They knew that the NTCA in 2018 had rejected the rail line. The Authority had then said that economic development “need not and should not happen at a greater cost to the forest, wildlife of the Western Ghats landscape”. Without conservation of biological diversity of the Western Ghats landscape, the NTCA said, “the economic growth and prosperity of the region will not be sustainable in the long-run”.
The NTCA, according to Section 38-O (g) of the WLPA, had primary jurisdiction in deciding the project. Under the law, it must ensure tigers reserves and other protected areas must stay linked and are not used for “ecologically unsustainable uses, except in public interest and with the approval” of the NBWL and on the advice of the NTCA.
“The NBWL is bound to act on the advice of NTCA and since NTCA has already rejected this project saying it will cause [ecological] damage, NBWL had no authority to process the proposal further” said Ritwick Dutta, an environmental lawyer and founder and Managing Trustee at the Legal Initiative for Forest and Environment (LIFE), an environmental advocacy.
After the proposal was rejected by the NTCA, the NBWL sent the proposal for consideration to SBWL. This, experts said, was a violation of the law.
“NBWL committed an illegal act because it has no power to confer jurisdiction on a statutory board like SBWL,” Dutta said. “Unlike administrative bodies, statutory bodies like SBWL and NBWL are bound to act within the four corners of the statute under which they are constituted.” As for the SBWL, it has no jurisdiction to consider a proposal forwarded to it by NBWL. Section 8 of the WLPA says the Board shall “advise” the state government on wildlife conservation and management.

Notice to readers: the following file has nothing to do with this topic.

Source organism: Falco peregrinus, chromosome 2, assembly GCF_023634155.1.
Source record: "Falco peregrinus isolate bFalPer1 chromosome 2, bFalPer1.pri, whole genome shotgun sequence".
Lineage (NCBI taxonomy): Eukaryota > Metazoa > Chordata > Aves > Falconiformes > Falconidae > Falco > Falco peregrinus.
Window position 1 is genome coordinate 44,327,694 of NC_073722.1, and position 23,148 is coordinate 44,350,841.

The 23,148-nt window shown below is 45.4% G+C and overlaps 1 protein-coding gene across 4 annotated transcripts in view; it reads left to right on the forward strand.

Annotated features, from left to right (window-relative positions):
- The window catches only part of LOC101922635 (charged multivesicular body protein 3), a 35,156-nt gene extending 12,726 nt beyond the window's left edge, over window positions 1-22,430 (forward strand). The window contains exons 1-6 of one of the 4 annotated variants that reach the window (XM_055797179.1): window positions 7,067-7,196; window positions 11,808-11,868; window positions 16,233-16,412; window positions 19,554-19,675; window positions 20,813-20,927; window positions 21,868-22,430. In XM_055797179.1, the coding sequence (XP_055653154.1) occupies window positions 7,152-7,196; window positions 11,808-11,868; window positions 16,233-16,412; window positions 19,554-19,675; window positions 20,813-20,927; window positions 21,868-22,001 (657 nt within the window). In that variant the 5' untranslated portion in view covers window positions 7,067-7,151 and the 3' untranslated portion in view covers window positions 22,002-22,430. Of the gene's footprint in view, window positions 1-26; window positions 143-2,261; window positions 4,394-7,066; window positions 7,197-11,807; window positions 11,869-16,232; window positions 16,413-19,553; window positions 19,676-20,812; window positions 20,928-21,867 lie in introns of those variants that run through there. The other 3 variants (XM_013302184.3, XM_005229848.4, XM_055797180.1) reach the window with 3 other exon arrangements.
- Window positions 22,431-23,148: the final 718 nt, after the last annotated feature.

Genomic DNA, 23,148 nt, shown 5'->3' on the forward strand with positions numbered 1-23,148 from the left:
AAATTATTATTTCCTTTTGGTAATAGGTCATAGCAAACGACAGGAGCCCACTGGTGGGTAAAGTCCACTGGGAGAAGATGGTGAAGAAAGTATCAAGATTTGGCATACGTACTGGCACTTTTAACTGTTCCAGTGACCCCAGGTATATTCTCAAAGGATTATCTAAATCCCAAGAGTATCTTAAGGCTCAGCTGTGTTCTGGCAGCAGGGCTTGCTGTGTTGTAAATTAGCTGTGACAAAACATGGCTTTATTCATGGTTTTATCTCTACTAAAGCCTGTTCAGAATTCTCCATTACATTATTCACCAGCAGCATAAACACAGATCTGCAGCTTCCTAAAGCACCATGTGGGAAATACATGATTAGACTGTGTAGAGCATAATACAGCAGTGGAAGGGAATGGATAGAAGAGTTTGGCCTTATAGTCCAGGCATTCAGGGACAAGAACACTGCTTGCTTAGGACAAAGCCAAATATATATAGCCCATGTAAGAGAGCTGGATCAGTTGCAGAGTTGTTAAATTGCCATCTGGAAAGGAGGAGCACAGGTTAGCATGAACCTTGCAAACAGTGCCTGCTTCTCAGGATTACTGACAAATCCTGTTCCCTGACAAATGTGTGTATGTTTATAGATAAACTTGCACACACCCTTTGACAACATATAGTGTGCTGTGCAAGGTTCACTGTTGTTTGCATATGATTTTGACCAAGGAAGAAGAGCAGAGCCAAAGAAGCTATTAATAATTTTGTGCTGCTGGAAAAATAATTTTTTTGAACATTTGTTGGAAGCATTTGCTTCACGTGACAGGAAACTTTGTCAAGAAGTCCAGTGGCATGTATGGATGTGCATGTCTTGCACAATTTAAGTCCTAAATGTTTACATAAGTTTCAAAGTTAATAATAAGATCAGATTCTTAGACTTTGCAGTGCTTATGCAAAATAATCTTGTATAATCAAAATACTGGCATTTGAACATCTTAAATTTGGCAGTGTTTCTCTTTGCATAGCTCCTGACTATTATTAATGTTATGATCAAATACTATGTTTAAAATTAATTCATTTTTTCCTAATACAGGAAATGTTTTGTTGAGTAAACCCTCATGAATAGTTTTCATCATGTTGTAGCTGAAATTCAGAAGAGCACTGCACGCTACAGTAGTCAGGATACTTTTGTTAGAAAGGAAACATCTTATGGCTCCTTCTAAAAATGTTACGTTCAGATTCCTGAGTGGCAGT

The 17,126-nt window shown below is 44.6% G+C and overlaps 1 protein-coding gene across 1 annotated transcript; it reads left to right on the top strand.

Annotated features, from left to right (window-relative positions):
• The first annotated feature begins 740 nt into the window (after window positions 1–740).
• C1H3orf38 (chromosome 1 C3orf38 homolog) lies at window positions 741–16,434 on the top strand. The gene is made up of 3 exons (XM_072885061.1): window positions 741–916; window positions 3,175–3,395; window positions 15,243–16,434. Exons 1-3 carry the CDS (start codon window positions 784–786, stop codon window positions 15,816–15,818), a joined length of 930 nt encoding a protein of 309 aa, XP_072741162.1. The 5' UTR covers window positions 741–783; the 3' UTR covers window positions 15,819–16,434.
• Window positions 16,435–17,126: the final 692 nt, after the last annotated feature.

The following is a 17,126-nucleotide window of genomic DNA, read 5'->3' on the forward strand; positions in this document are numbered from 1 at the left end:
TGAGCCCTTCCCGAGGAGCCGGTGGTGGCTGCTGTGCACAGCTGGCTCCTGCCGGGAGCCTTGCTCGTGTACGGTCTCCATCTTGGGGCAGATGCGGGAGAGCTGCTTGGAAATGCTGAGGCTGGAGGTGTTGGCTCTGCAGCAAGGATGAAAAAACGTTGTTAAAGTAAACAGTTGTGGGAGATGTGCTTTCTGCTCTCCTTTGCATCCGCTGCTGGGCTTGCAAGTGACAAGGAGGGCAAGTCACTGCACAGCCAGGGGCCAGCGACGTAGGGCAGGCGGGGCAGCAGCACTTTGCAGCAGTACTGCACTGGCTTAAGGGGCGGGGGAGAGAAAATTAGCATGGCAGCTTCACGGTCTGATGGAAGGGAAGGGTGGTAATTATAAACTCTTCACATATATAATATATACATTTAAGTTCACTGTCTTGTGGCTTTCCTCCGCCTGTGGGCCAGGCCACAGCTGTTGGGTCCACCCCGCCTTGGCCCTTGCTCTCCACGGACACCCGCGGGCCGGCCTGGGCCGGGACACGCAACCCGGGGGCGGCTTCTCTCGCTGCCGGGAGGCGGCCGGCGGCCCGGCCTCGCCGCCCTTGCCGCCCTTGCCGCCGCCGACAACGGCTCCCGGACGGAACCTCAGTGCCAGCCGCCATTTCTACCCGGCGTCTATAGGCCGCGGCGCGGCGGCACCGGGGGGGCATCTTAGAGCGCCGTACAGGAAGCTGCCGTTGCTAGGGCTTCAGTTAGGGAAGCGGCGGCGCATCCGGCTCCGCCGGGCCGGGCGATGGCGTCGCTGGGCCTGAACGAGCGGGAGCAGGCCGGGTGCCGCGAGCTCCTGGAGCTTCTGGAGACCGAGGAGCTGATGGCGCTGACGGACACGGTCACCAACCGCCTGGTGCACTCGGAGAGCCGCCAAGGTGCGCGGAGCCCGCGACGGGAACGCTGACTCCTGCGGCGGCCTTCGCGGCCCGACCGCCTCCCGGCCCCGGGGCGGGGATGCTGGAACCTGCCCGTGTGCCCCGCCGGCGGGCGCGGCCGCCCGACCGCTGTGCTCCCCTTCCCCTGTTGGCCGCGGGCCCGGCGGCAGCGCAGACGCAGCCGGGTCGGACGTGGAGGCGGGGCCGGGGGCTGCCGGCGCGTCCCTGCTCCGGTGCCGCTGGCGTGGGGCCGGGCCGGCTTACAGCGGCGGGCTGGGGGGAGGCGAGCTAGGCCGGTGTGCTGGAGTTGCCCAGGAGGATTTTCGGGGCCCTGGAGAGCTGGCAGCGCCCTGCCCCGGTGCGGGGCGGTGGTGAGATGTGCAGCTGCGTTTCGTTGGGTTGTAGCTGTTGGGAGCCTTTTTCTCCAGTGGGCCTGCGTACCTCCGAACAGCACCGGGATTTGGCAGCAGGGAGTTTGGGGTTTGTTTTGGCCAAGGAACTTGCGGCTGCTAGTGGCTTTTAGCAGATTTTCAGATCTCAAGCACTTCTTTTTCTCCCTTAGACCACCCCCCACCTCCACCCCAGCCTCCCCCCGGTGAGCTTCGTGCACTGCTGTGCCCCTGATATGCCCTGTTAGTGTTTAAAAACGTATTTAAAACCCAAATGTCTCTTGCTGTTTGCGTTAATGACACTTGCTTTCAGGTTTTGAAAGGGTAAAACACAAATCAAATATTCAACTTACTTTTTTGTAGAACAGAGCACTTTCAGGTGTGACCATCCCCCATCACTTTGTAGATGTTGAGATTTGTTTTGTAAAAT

“The state board has to advise the state government on matters referred to it by the state government,” said Dutta, who likened the manner in which “the Karnataka State Board has acted is as good as CBSE [Central Board for Secondary Education] giving approval for a railway line”.
Why The Rail Line Goes Against The Constitution Of India
The SBWL decision violates Article 48-A of the Constitution Of India, which requires state governments to ensure protection of forests and wildlife.
“All elected representatives are under a constitutional obligation to protect forests and wildlife and political leaders invited to the meeting were under an oath to uphold constitutional provisions, including Article 48-A, which has been upheld by the Apex Court as ‘fundamental in the governance of the country’,” said Bharghav, the former NBWL member. “How, then, did they give a go-by to Article 48-A?”
In 2003, the Supreme Court, a case called the Indian Handicrafts Emporium And Others vs Union Of India And Others case had held: “We cannot shut our eyes to the statements made in Article 48-A of the Constitution of India, which enjoins upon the State to protect and improve the environment and to safeguard the forests and wildlife of the country.”